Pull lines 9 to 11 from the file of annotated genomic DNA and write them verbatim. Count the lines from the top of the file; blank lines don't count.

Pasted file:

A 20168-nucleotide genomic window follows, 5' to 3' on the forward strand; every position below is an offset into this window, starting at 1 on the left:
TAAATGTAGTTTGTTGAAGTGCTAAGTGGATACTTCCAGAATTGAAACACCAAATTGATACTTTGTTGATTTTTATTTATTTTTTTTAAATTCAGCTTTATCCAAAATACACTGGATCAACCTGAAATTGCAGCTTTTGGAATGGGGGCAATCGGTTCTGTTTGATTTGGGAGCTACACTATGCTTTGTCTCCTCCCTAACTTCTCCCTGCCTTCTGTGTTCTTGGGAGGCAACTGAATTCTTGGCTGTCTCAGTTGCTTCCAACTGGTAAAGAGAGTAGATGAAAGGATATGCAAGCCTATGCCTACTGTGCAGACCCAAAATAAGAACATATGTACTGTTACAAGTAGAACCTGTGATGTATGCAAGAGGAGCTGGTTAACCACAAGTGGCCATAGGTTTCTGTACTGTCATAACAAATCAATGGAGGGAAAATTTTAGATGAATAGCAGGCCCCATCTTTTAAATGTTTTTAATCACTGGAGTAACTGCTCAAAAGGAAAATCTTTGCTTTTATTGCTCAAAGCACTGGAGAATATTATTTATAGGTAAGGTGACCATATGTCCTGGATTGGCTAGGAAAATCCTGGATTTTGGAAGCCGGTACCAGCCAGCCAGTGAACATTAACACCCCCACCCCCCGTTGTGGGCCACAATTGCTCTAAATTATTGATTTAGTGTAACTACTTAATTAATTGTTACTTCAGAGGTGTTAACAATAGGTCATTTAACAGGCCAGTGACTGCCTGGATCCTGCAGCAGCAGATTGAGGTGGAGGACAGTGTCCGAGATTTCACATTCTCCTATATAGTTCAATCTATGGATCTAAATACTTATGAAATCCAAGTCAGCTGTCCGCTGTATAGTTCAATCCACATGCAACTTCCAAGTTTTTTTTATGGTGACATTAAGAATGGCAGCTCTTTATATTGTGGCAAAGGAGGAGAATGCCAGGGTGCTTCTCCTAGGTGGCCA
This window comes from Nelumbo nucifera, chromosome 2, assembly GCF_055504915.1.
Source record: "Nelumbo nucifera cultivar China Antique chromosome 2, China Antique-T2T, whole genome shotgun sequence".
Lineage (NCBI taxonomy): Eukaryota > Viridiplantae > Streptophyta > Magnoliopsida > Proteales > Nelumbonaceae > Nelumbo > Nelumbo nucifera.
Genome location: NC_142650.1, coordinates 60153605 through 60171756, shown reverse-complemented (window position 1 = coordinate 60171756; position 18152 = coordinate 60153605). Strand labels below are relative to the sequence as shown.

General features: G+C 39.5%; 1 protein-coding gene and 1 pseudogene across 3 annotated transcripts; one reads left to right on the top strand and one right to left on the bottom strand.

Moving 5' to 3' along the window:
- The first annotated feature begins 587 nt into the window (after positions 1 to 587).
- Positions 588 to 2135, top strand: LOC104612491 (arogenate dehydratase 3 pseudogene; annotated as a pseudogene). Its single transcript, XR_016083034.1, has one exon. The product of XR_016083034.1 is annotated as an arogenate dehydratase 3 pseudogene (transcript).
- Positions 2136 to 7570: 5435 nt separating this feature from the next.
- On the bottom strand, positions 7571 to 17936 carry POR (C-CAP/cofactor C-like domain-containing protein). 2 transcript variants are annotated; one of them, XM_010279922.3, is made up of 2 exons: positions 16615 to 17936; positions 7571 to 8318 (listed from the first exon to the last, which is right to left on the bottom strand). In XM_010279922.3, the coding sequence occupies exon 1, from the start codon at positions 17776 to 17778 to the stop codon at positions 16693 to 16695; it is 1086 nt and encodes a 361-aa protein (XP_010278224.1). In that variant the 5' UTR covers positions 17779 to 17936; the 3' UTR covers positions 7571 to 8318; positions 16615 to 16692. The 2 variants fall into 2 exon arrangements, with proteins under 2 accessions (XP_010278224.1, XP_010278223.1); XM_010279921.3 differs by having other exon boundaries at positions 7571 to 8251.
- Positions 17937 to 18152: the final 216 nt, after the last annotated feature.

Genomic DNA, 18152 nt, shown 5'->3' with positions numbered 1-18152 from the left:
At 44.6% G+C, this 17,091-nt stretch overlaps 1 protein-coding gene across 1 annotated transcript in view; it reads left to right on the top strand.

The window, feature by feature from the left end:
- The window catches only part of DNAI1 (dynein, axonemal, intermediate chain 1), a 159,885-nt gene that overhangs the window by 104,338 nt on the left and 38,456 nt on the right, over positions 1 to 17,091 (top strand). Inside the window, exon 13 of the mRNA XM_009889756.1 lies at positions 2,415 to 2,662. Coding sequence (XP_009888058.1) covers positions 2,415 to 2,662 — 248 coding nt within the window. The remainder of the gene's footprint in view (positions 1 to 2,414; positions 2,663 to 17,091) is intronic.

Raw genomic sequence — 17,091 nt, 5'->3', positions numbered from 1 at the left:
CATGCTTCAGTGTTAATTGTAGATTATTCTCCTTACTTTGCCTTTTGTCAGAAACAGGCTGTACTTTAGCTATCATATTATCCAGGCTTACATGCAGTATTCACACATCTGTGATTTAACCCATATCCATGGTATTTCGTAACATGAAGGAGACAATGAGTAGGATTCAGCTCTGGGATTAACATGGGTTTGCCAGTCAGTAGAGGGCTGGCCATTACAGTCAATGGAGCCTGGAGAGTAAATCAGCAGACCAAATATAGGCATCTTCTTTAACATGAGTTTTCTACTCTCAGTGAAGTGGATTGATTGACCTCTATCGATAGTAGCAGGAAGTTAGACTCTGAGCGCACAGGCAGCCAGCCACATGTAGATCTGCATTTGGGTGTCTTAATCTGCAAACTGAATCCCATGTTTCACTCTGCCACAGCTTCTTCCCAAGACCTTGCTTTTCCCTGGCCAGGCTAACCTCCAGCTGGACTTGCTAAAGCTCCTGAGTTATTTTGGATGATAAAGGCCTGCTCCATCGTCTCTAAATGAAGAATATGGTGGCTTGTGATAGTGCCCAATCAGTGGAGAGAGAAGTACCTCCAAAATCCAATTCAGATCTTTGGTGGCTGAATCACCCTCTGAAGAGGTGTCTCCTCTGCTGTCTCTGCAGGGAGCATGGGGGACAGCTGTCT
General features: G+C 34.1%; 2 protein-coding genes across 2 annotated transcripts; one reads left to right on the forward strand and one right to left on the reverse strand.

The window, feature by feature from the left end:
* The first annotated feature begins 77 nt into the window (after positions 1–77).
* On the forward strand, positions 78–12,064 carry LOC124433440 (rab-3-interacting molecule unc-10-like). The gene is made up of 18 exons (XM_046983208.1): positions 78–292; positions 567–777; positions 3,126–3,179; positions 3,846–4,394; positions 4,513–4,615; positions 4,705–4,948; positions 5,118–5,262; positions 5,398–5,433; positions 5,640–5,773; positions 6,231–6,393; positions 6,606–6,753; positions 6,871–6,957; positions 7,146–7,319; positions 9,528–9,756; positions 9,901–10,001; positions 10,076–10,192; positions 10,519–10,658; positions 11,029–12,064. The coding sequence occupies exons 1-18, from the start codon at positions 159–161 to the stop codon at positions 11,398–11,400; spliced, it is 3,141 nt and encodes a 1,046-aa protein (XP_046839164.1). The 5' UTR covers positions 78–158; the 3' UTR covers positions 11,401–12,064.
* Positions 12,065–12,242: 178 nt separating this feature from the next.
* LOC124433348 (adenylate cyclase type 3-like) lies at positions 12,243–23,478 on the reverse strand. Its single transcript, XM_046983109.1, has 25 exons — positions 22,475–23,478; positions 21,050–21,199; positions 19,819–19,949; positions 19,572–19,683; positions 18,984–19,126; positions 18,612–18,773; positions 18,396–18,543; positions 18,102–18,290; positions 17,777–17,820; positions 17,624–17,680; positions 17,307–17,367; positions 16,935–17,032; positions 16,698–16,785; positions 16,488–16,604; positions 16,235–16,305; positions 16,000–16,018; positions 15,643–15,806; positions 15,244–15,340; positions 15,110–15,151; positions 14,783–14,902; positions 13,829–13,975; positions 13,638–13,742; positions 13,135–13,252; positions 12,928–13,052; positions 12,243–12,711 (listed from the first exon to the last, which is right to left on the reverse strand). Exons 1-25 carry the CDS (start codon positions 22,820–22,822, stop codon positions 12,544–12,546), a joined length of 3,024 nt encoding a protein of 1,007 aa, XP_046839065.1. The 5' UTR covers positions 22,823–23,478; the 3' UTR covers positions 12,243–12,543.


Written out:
- The first annotated feature begins 587 nt into the window (after positions 1 to 587).
- Positions 588 to 2135, top strand: LOC104612491 (arogenate dehydratase 3 pseudogene; annotated as a pseudogene). Its single transcript, XR_016083034.1, has one exon. The product of XR_016083034.1 is annotated as an arogenate dehydratase 3 pseudogene (transcript).
- Positions 2136 to 7570: 5435 nt separating this feature from the next.